18. KX on February 28th, 2008

    Thanks for the script to access DataDOM. It’s exactly what I was looking for.

  19. Stefan Cameron on March 7th, 2008


    Well I tried what you indicated and sure enough, it works! I’ve inquired about this to those that know more about the merging algorithm so that they can tell me if this is expected or not but they haven’t gotten back to me yet so I’ll post another comment when they do.

    I suppose I could justify the behaviour by reasoning that since it is correct to have the same binding on multiple form objects, the limit of 3 on the movie1 subform causes the merging algorithm to look for another place to keep merging-in data and movie2 satisfies that search. If movie2 didn’t exist, then it would stop at the 3rd movie in movie1 until you increased the maximum and added new instances using addInstance(1). But those are simply my musings and aren’t necessarily the way things really work so this shouldn’t be considered a formal answer.

  20. Stefan Cameron on March 12th, 2008


    My colleague just confirmed that this is, in fact, expected behaviour so you should be able to expect this to keep on working in subsequent releases of LiveCycle.

  21. KX on March 17th, 2008

    Thank you very much, Stefan!

  22. Dani on April 23rd, 2008

    Hello everybody

    I’m trying to use your example in my own PDF but I have a bit problem. I add a new subform but I can’t see it. My PDF structure is like this (maybe translation would be wrong, i’m using spanish version):
    -(page format)
    —(Area content without title)
    -(subform without title)
    -(objects referenced)

    I have a script in button, like this:“Nº de campos”+xfa.record.nodes.length);
    subformulario.occur.max += 1;
    _subformulario.addInstance(true);“Nº de campos”+xfa.record.nodes.length);

    and when executed this action, I have two messages. First “Nº de campos 1” and then “Nº de campos 2” so I suppose the new subform is added but, I don’t know why, I can’t see it on my PDF. Any suggestions? Thanks in advance.

  23. Stefan Cameron on May 1st, 2008


    I’m not sure what you’re trying to do with “xfa.record.nodes.length”. It looks like you’re trying to determine the number of instances of the subform that exist. You should be doing that with _subformulario.count instead.

    Have you made “subformulario” repeatable using the “Object palette > Binding tab > Repeat checkbox”?

    Have you checked the JavaScript console in Acrobat to see if there are any scripting errors? You can access this console by clicking on the PDF in the Preview tab and pressing “Ctrl + J”.

  24. Dani on May 6th, 2008

    Hi Stefan

    At first, thanks for your answer. I have resolved my problem. The error was my form wasn’t saved as a dynamic form so I couldn’t see the new subforms added. But now I have another problem.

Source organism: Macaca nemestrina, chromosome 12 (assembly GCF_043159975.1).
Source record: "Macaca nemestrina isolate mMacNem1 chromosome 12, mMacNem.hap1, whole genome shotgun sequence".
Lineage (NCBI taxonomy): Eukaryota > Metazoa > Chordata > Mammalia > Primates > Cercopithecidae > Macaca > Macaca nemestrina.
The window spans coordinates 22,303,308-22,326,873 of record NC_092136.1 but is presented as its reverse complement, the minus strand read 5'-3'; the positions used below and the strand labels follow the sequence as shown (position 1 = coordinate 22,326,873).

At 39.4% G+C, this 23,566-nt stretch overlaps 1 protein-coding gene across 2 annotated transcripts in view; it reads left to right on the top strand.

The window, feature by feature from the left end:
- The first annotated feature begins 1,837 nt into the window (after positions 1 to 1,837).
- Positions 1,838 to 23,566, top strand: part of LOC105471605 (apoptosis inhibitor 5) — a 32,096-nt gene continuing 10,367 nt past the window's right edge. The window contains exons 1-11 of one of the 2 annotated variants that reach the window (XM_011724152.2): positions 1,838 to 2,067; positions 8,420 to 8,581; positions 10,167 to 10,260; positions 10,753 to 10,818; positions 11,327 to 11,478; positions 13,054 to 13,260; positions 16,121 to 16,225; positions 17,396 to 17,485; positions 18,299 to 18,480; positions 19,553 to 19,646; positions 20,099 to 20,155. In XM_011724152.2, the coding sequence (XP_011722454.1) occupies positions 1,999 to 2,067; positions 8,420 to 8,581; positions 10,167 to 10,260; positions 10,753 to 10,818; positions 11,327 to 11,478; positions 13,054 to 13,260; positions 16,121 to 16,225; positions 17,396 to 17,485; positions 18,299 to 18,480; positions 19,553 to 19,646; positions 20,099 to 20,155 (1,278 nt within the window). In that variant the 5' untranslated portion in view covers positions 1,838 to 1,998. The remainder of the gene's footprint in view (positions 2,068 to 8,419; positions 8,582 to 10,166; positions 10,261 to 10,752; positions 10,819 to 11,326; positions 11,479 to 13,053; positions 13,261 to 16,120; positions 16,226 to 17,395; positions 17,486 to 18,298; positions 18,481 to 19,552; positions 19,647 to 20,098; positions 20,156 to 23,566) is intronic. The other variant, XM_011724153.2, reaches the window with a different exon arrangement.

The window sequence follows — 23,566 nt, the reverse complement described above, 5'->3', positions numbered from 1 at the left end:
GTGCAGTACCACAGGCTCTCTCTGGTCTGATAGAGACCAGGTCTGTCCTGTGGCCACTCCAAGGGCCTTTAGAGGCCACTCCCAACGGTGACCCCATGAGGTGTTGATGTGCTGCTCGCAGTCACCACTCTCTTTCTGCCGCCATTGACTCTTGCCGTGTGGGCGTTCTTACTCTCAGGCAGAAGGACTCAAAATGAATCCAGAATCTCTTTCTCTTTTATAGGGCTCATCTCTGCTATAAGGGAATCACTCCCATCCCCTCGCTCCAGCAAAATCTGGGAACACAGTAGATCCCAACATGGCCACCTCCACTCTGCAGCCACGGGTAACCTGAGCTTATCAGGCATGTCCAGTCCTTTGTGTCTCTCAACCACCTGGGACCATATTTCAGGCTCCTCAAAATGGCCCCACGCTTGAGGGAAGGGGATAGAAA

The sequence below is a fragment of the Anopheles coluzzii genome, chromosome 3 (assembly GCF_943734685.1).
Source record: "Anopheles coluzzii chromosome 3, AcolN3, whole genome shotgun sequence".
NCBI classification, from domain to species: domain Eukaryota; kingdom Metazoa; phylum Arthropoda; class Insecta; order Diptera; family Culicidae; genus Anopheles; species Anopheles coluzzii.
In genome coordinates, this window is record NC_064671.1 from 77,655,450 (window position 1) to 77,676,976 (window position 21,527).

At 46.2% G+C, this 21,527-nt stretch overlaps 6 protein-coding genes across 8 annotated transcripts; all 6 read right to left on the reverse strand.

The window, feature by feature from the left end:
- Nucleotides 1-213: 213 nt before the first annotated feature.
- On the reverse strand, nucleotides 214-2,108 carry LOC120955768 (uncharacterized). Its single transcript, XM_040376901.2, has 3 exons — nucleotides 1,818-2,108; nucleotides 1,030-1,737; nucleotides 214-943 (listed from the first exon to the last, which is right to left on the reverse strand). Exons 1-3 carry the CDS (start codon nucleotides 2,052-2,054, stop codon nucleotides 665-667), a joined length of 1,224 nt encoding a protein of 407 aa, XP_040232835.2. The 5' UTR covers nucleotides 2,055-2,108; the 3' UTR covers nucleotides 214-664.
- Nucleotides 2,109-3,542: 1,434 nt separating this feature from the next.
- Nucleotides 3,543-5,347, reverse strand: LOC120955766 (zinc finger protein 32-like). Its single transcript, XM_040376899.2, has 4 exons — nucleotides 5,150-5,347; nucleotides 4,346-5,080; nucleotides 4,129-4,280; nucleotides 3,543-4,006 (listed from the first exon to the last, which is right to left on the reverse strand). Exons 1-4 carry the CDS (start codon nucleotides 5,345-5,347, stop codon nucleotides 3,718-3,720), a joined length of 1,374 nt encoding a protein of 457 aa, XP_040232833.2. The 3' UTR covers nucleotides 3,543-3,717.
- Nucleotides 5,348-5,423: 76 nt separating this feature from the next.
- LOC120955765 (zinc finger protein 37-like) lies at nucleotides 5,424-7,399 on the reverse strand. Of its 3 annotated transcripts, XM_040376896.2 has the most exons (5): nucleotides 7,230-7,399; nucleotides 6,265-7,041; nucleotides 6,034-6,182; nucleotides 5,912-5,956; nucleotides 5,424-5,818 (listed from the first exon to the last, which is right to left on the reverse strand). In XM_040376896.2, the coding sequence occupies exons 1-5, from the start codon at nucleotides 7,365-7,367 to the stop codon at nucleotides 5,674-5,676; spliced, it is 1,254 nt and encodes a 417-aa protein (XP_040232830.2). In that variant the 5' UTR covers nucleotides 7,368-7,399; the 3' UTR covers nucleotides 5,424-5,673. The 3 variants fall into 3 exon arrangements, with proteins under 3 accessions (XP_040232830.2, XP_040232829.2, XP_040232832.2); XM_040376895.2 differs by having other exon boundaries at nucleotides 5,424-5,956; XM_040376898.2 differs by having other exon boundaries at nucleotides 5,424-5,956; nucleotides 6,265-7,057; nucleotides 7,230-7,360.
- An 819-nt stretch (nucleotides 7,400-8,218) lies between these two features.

If I have a subform called “subformulario” with 3 fields and I add a new subform, this new subform will be name “subformulario”, isn’t? so…how can I get a value of this new subform? I have this new code but it doesn’t work ok

    #subformulario[1].contador.rawValue = subformulario.instanceManager.count;

    and i haven’t found any solution about how to resolved it. Any idea about this error?

    Thanks again.

  25. Dani on May 6th, 2008

    Sorry, the code was wrong. This is the right code

    xfa.form.Form.#subformulario[1].contador.rawValue = subformulario.instanceManager.count;

    And this is the error in javascript console

    SyntaxError: illegal character

  26. Stefan Cameron on May 14th, 2008


    When you use the addInstance(0) method of the Instance Manager, you get a reference to the new object as a return value. Therefore, you would do this:

    var newSubform = _subformulario.addInstance(0);
    newSubform.contador.rawValue = _subformulario.count;

    If the instance already existed and you wanted to access it (say the 2nd instance of subformulario) using JavaScript, you would have to use the resolveNode method:

    var secondInstance = parentOfSubformulario.resolveNode("subformulario[1]");

    As for the error you’re getting, I suspect it’s due to the fact that you’re using “#” in an expression with JavaScript set as the script language. “#” is not a legal JavaScript token.

  27. Chris on May 17th, 2008


    I am seeing a strage behavior in my own form when using addInstance().

    I am using a data connection to prefill a form. The form has a Add_Row button that executes the following two lines as the click event:

    root.PO.grid.Table1.#subformSet[0].action.Button4::click: – (JavaScript, client) —

    Some fields in the row “r2” have default bindings such as $record.item[*].OrderMult and $record.item[*].ItemDesc1, etc. which are used during pre-population.

    The strange behavior is that all of the ItemDesc1 fields of the rows created with the dynamic form Button4 have the same value regardless of which row I enter a value. This “linked”-value behavior happens for all of the row fields that have a Non-Normal default binding.

    Do I need to explictly change the bindings of the newly added instances to prevent this problem? How would that be done?

  28. Stefan Cameron on May 26th, 2008